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I went with my husband today to the Ministry of Foreign Affairs to register our civil marriage.
We waited in the hallway with all our needed papers. A man who works at the ministry was kind enough to inspect them and let us know if we needed anything else. As he handed me the marriage certificate back, a woman walked in and asked him about her divorce certificate.
I looked at the paper she was holding and I could tell that it was pretty similar to the one I was holding myself—one read “Divorce” in big letters and the other one read “Marriage.”
I looked at her and I could discern sadness in her eyes. She obviously didn’t get a good night’s sleep and her personal troubles spoke louder than her own words. I looked at my husband who happened to be turning his face toward me, and we both shared a look that was filled with a painful reality check.
Look at us—we’re a happy couple who are registering their marriage while next to us stands a woman who’s finishing her divorce papers.
When my husband and I looked at each other in that moment, I knew that we both thought of impermanence. When we first got into the car, I asked him if he remembered that moment. He held my hand and said, “Impermanence. Ironic, right?”
Well, separation exists. Of course, no one’s that naïve to not know about it. But we’re naïve in the sense that sometimes we get too lost in thinking patterns that are based on fantasy and misconceptions.
We often translate marriage into an unbreakable bond. A happy life into immortality. A healthy body into the persistence of health. We believe that whatever we start can never be terminated. But this unrealistic idea can bring a lot of misery into our lives, because the truth is, everything is bound to end.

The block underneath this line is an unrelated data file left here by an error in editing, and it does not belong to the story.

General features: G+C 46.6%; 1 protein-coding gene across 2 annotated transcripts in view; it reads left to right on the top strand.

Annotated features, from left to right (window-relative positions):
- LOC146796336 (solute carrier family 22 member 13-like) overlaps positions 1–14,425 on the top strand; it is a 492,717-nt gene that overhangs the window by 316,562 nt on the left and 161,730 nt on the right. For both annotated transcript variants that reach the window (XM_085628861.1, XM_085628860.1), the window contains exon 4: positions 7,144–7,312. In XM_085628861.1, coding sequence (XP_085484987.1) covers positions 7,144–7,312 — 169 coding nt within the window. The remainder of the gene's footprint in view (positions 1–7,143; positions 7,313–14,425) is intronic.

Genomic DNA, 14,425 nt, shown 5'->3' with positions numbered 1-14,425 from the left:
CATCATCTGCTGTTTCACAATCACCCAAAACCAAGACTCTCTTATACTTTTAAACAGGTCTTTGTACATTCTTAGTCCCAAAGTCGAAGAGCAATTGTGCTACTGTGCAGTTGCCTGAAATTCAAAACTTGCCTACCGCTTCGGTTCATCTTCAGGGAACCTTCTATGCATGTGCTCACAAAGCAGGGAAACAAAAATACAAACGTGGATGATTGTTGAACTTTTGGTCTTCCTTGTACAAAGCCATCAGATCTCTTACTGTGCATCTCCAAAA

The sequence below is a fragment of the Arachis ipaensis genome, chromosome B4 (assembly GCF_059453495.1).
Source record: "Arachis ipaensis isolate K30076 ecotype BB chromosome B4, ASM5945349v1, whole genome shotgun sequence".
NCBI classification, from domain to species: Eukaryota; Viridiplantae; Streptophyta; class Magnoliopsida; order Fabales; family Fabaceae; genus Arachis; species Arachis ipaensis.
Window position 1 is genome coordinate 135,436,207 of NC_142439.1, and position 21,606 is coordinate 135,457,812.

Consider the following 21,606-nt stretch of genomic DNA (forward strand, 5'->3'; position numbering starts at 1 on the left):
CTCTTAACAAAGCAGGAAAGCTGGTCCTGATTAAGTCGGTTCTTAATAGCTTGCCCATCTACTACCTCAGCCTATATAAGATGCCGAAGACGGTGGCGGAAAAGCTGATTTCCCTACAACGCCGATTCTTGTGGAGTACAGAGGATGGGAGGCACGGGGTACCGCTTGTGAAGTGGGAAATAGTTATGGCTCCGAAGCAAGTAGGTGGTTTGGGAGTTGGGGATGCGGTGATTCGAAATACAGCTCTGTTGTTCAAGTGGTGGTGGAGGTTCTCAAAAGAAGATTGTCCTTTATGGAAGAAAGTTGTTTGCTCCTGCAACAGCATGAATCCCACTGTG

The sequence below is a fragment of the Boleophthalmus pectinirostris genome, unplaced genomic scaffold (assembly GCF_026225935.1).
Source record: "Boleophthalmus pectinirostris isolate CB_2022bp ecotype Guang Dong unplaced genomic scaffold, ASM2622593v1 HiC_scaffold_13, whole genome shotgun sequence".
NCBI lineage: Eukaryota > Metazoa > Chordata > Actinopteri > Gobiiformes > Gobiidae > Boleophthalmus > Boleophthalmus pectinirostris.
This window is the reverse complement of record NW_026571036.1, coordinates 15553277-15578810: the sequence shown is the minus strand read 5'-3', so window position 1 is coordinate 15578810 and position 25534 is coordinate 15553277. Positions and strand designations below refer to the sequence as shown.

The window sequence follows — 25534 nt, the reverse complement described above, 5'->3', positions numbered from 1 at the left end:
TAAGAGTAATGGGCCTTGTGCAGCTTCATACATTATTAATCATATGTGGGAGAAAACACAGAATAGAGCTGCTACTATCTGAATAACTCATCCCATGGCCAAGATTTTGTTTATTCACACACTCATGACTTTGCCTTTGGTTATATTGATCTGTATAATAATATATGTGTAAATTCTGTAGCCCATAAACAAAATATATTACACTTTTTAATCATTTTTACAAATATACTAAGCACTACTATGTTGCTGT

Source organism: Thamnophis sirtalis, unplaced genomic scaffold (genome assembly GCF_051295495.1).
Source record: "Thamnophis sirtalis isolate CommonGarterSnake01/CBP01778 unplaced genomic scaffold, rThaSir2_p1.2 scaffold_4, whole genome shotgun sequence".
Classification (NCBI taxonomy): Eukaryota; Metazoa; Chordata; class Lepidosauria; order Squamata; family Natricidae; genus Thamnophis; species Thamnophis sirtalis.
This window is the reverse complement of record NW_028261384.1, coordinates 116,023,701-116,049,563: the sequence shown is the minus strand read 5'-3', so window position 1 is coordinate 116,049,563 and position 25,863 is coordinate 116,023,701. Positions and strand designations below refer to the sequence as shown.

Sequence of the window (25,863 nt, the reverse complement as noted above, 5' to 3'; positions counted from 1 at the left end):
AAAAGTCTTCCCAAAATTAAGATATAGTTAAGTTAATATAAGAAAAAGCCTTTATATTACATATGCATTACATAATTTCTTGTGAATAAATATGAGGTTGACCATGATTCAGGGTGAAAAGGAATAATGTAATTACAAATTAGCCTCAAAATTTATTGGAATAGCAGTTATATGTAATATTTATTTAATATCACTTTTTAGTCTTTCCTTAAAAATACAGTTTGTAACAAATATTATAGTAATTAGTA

Sadly, we seem to constantly need reality checks to remember that beginnings are always accompanied with endings. And to be truly happy and at peace, we should often ground our thoughts in reality instead of fantasy.
In fact, reality checks aren’t that bad. They serve as a good reminder that our today looks nothing like our tomorrow. That we change, people change, circumstances change.
Reality checks remind us that what brings us happiness could be someone else’s source of misery—or vice versa.
Whatever you’re doing today and no matter what your plans are for tomorrow, always remember the factor of mortality. Not only are we subject to death, but so are our thoughts, emotions, situations, and days.
What begins now could end later, and what ends later could be swiftly replaced.
Time is stronger than any of us. It’s stronger than vows and promises. It’s more powerful than our own faith.
This year, I got married—but someone else got divorced.
Divorce hurts. Endings suck. I hope the woman I encountered today gets through it. Maybe she is, maybe she did, maybe she will.
Wherever you are and whatever you’re doing, think of what could be the opposite of your situation and remind yourself that it could also happen to anyone—anytime, anywhere.
And it doesn’t have to be bad. It doesn’t have to be ugly.
It’s the truth—one that we must accept. Simply.